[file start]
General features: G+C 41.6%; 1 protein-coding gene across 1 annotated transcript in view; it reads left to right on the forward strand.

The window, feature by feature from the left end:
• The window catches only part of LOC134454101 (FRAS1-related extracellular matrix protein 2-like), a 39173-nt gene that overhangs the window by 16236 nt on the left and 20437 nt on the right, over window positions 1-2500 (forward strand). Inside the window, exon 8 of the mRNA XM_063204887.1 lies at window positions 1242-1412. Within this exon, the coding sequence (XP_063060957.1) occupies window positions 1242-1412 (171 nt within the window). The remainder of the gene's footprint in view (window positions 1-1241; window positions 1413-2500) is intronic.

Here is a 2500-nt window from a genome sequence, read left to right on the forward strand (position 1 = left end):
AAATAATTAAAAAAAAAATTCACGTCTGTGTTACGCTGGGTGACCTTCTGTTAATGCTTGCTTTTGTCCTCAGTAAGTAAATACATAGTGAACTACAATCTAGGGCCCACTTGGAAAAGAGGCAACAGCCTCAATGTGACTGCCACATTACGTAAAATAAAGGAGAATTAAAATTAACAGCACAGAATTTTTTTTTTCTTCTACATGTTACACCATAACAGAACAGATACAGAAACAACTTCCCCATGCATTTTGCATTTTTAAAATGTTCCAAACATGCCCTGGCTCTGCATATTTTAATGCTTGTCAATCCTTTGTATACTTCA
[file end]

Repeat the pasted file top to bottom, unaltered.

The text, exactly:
General features: G+C 41.6%; 1 protein-coding gene across 1 annotated transcript in view; it reads left to right on the forward strand.

The window, feature by feature from the left end:
• The window catches only part of LOC134454101 (FRAS1-related extracellular matrix protein 2-like), a 39173-nt gene that overhangs the window by 16236 nt on the left and 20437 nt on the right, over window positions 1-2500 (forward strand). Inside the window, exon 8 of the mRNA XM_063204887.1 lies at window positions 1242-1412. Within this exon, the coding sequence (XP_063060957.1) occupies window positions 1242-1412 (171 nt within the window). The remainder of the gene's footprint in view (window positions 1-1241; window positions 1413-2500) is intronic.

Here is a 2500-nt window from a genome sequence, read left to right on the forward strand (position 1 = left end):
AAATAATTAAAAAAAAAATTCACGTCTGTGTTACGCTGGGTGACCTTCTGTTAATGCTTGCTTTTGTCCTCAGTAAGTAAATACATAGTGAACTACAATCTAGGGCCCACTTGGAAAAGAGGCAACAGCCTCAATGTGACTGCCACATTACGTAAAATAAAGGAGAATTAAAATTAACAGCACAGAATTTTTTTTTTCTTCTACATGTTACACCATAACAGAACAGATACAGAAACAACTTCCCCATGCATTTTGCATTTTTAAAATGTTCCAAACATGCCCTGGCTCTGCATATTTTAATGCTTGTCAATCCTTTGTATACTTCA